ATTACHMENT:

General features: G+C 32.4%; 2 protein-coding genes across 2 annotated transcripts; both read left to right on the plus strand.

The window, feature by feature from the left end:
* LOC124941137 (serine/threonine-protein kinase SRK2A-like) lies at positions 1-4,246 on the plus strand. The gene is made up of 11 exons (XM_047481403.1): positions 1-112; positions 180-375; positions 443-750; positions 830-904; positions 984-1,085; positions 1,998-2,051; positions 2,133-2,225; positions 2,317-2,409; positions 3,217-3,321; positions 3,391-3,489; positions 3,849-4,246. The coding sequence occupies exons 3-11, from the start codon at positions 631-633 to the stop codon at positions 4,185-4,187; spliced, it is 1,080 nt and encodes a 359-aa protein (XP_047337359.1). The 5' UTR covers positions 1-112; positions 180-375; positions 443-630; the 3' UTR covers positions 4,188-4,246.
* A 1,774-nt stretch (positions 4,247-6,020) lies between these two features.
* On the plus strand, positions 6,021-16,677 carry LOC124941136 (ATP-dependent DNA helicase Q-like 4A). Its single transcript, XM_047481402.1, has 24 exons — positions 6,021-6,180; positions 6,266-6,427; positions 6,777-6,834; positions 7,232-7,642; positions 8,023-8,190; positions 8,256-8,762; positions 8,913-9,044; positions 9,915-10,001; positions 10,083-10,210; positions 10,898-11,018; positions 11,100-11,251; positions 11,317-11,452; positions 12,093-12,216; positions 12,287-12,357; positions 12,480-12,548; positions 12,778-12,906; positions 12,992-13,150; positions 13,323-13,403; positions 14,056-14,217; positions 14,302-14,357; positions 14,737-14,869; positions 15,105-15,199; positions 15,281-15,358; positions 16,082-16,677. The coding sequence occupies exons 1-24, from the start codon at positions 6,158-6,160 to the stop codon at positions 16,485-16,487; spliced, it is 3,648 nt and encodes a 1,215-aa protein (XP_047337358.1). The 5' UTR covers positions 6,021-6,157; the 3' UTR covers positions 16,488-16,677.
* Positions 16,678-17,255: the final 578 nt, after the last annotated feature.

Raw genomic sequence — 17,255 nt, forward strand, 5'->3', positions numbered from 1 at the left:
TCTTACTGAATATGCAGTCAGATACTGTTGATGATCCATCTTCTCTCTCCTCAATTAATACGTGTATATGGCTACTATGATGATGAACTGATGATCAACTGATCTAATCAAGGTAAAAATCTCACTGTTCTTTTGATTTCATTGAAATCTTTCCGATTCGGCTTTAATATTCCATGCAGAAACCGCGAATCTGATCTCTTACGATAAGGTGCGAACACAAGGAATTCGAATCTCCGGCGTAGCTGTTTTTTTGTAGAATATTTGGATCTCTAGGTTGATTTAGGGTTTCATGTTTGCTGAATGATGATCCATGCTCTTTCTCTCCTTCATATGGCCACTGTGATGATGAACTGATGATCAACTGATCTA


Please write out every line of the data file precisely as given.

General features: G+C 32.4%; 2 protein-coding genes across 2 annotated transcripts; both read left to right on the plus strand.

The window, feature by feature from the left end:
* LOC124941137 (serine/threonine-protein kinase SRK2A-like) lies at positions 1-4,246 on the plus strand. The gene is made up of 11 exons (XM_047481403.1): positions 1-112; positions 180-375; positions 443-750; positions 830-904; positions 984-1,085; positions 1,998-2,051; positions 2,133-2,225; positions 2,317-2,409; positions 3,217-3,321; positions 3,391-3,489; positions 3,849-4,246. The coding sequence occupies exons 3-11, from the start codon at positions 631-633 to the stop codon at positions 4,185-4,187; spliced, it is 1,080 nt and encodes a 359-aa protein (XP_047337359.1). The 5' UTR covers positions 1-112; positions 180-375; positions 443-630; the 3' UTR covers positions 4,188-4,246.
* A 1,774-nt stretch (positions 4,247-6,020) lies between these two features.
* On the plus strand, positions 6,021-16,677 carry LOC124941136 (ATP-dependent DNA helicase Q-like 4A). Its single transcript, XM_047481402.1, has 24 exons — positions 6,021-6,180; positions 6,266-6,427; positions 6,777-6,834; positions 7,232-7,642; positions 8,023-8,190; positions 8,256-8,762; positions 8,913-9,044; positions 9,915-10,001; positions 10,083-10,210; positions 10,898-11,018; positions 11,100-11,251; positions 11,317-11,452; positions 12,093-12,216; positions 12,287-12,357; positions 12,480-12,548; positions 12,778-12,906; positions 12,992-13,150; positions 13,323-13,403; positions 14,056-14,217; positions 14,302-14,357; positions 14,737-14,869; positions 15,105-15,199; positions 15,281-15,358; positions 16,082-16,677. The coding sequence occupies exons 1-24, from the start codon at positions 6,158-6,160 to the stop codon at positions 16,485-16,487; spliced, it is 3,648 nt and encodes a 1,215-aa protein (XP_047337358.1). The 5' UTR covers positions 6,021-6,157; the 3' UTR covers positions 16,488-16,677.
* Positions 16,678-17,255: the final 578 nt, after the last annotated feature.

Raw genomic sequence — 17,255 nt, forward strand, 5'->3', positions numbered from 1 at the left:
TCTTACTGAATATGCAGTCAGATACTGTTGATGATCCATCTTCTCTCTCCTCAATTAATACGTGTATATGGCTACTATGATGATGAACTGATGATCAACTGATCTAATCAAGGTAAAAATCTCACTGTTCTTTTGATTTCATTGAAATCTTTCCGATTCGGCTTTAATATTCCATGCAGAAACCGCGAATCTGATCTCTTACGATAAGGTGCGAACACAAGGAATTCGAATCTCCGGCGTAGCTGTTTTTTTGTAGAATATTTGGATCTCTAGGTTGATTTAGGGTTTCATGTTTGCTGAATGATGATCCATGCTCTTTCTCTCCTTCATATGGCCACTGTGATGATGAACTGATGATCAACTGATCTA